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Peeling Away the FUD Wrapping on Linux/Windows "Studies"
Authored by: badanov on Monday, April 25 2005 @ 02:40 PM EDT
Never a good idea to speak ill of the dead.

Peace Through Superior Firepower

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Authored by: Anonymous on Monday, April 25 2005 @ 03:01 PM EDT
The whole premise of his/your point is the 48%/52% = most?

Tell me you have something more interesting to say. Likely, they did a study
asking - Q) Would you be interested in switching to Linux? Followed by answer
choices a) Not interested, b) Don't know c) Might be interested if X, and d)
Planning to switch.

If 48% of people said A. That pretty significant, qualifies as most, and seems
to represent the real world IMHO.

Could care less...

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domain name registrars..
Authored by: Anonymous on Monday, April 25 2005 @ 04:06 PM EDT
I work for a domain name registrar and believe me, the thought of using windows
on a server would be met with gut-wrenching laughter..
Because none of us like to have to get up at 2am and go into work to
"reboot" a machine.. Linux or FreeBSD servers we can log in from home
and find out what is going on.
I have had a freebsd mail server that handled mail for 500k domains and email
forwarding for many more (about 1.5M mails on a slow day) that had an uptime of
over 400 days.
And it took years to discover that windows machines had a memory leak that they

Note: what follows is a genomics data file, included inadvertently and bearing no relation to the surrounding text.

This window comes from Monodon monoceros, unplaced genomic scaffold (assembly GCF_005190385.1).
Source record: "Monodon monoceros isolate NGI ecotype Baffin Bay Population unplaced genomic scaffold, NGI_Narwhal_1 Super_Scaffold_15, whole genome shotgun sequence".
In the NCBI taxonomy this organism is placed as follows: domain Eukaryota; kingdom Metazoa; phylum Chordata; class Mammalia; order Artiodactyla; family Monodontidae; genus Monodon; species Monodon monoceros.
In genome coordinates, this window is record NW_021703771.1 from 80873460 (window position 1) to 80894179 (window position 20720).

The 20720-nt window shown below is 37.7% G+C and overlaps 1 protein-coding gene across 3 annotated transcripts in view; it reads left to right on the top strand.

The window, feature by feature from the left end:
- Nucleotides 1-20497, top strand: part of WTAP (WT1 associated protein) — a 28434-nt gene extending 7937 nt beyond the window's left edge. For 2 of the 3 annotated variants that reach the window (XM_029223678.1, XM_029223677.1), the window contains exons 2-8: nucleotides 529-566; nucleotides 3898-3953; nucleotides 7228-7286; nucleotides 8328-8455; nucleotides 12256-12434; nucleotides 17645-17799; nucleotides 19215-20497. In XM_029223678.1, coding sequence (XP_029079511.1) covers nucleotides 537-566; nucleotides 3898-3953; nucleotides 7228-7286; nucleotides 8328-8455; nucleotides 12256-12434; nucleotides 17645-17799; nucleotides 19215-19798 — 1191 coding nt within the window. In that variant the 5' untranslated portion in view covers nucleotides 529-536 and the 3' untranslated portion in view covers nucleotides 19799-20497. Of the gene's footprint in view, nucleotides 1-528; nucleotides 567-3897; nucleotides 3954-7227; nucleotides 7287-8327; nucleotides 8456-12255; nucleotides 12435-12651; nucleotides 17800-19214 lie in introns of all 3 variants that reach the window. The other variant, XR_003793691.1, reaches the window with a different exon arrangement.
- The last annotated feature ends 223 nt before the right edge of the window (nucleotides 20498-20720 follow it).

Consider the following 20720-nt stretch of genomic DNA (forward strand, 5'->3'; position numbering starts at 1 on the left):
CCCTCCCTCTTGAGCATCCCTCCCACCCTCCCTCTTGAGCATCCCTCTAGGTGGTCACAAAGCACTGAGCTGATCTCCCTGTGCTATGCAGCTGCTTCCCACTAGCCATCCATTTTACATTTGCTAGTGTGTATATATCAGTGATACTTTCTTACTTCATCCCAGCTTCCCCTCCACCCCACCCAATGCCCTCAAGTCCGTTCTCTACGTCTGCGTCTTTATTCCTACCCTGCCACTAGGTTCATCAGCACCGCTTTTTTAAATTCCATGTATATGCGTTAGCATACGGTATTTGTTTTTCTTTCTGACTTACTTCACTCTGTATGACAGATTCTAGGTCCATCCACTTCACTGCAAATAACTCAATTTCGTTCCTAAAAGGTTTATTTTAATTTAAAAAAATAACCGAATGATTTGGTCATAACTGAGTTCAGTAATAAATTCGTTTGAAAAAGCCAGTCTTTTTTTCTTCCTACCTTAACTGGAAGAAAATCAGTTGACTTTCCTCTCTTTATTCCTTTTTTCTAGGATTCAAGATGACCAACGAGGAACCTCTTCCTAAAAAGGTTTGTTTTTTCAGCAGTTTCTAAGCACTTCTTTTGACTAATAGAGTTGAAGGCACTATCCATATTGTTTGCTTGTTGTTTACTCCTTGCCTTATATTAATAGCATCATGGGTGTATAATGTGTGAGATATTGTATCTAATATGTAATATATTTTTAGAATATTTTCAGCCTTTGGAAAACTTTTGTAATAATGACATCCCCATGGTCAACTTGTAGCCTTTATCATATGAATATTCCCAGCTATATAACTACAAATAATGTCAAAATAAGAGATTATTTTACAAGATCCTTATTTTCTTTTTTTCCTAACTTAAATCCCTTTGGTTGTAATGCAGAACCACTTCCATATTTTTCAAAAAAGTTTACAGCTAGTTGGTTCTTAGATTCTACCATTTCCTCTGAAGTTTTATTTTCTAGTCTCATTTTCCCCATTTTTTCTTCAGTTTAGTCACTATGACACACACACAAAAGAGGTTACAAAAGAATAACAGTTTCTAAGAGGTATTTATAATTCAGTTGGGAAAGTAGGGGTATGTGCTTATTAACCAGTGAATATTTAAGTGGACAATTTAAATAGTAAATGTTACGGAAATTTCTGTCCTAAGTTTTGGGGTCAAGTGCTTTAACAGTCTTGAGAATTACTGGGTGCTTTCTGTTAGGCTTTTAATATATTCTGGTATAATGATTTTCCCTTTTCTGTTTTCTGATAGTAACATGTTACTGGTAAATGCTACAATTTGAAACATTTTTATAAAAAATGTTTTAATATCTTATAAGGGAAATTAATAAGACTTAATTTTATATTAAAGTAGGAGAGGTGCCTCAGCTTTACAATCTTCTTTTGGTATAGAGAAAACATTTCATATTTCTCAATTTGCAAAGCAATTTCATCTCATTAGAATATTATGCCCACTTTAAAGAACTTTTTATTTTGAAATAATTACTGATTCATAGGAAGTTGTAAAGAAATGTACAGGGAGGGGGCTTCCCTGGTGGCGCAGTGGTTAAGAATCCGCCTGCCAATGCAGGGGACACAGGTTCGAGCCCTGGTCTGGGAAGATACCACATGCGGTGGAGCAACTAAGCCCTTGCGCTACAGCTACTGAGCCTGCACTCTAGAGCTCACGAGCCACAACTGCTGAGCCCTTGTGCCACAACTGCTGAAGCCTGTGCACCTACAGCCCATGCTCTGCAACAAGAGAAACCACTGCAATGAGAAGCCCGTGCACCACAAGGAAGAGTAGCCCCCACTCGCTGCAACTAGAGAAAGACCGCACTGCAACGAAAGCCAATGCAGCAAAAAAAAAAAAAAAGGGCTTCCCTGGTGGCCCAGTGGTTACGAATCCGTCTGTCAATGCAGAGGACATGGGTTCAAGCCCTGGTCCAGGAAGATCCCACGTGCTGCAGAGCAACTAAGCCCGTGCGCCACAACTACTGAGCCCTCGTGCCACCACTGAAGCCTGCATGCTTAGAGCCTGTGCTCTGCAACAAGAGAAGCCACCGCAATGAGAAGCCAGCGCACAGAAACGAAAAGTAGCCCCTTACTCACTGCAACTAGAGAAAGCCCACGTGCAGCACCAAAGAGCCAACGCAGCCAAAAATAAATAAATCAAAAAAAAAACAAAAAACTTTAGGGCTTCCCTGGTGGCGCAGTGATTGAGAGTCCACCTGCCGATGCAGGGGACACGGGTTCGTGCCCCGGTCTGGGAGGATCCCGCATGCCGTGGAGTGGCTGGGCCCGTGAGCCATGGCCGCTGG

could not stay on for more than, what, 27 days or so.. Why do you think it took
so long to find that error?

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Peeling Away the FUD Wrapping on Linux/Windows "Studies"
Authored by: Anonymous on Monday, April 25 2005 @ 04:36 PM EDT
Also you have to consider that the source in these studies is information
gathered from IT managers.

My own manager, several hundred server environment, millions in hardware, he's
the boss, has said the following.

"Our mail infrastructure is utterly broken, we could use all the help we
can get"

This has not been the case for more than two years, he just has no idea about
anything going on under his command.

"SSH? Wait, wait, wait, we'll need training materials, regression testing,
all sorts of things before we can ever start using that." "What? We
don't use that anywhere."

This was in response to him overhearing a mention of SSH, which has been in
widespread use and implementation for years here as well.

My point being, this is the guy pulling the trigger on millions of annual budget